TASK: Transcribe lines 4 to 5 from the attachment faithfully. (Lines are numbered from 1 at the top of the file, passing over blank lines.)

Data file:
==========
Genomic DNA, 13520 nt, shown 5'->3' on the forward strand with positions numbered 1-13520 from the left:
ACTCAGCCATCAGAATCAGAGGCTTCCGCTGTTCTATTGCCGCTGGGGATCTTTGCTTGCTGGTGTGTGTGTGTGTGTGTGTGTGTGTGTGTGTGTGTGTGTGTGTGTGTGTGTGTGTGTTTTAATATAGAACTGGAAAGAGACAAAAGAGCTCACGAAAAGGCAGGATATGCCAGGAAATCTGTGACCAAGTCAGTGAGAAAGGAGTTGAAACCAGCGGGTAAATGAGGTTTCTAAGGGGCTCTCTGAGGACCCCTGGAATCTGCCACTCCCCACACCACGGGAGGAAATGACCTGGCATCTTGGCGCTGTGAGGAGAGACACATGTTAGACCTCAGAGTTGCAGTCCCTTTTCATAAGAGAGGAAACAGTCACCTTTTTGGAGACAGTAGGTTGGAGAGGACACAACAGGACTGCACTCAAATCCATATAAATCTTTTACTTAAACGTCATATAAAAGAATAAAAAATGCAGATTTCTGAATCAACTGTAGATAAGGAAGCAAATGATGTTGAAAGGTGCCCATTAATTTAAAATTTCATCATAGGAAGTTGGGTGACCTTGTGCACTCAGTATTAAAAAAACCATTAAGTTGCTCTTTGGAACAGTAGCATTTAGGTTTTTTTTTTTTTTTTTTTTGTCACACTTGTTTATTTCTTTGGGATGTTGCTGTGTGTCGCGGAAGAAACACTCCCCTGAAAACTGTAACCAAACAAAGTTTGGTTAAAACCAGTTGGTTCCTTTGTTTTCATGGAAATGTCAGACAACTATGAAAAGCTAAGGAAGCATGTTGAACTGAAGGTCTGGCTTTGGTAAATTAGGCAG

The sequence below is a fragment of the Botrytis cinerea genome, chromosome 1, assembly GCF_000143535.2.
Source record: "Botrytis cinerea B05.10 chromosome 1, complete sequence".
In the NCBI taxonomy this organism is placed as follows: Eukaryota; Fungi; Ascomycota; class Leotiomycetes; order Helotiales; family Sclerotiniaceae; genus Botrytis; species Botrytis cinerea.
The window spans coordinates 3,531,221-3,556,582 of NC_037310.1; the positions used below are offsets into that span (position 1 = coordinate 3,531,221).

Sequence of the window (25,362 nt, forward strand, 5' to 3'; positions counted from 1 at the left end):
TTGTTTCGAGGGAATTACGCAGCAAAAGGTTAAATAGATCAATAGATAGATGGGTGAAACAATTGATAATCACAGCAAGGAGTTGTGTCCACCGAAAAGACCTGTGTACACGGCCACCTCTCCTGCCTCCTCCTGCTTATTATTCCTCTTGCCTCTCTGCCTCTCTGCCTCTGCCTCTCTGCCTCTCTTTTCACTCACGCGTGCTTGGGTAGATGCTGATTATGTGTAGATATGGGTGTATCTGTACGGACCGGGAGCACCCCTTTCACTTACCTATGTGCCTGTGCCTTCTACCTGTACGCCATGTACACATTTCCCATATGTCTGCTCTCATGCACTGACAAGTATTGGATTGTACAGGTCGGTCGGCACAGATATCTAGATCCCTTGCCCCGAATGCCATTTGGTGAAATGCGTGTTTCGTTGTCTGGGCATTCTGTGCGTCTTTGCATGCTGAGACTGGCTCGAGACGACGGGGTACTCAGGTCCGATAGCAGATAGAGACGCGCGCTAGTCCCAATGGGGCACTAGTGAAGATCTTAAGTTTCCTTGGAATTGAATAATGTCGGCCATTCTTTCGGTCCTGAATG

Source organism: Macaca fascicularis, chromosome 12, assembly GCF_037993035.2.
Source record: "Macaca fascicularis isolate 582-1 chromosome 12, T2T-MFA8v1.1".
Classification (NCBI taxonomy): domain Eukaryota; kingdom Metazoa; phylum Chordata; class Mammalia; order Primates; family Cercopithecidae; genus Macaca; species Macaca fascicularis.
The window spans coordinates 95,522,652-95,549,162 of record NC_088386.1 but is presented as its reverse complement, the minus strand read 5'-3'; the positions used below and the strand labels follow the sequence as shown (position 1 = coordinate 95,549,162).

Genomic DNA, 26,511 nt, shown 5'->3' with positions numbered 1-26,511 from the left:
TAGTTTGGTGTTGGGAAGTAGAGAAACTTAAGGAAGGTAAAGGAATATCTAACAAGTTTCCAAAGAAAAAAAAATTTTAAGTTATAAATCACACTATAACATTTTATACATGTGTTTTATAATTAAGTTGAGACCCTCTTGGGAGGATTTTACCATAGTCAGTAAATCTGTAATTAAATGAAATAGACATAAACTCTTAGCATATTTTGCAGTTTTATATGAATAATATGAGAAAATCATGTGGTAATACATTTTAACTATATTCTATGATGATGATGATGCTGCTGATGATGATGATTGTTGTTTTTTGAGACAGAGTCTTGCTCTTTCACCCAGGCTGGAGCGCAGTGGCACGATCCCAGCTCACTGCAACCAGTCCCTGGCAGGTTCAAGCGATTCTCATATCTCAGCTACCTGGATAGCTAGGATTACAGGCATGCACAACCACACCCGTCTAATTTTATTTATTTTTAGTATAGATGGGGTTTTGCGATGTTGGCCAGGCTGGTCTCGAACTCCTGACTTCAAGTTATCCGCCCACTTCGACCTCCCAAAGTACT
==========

Source record: "Botrytis cinerea B05.10 chromosome 1, complete sequence".
In the NCBI taxonomy this organism is placed as follows: Eukaryota; Fungi; Ascomycota; class Leotiomycetes; order Helotiales; family Sclerotiniaceae; genus Botrytis; species Botrytis cinerea.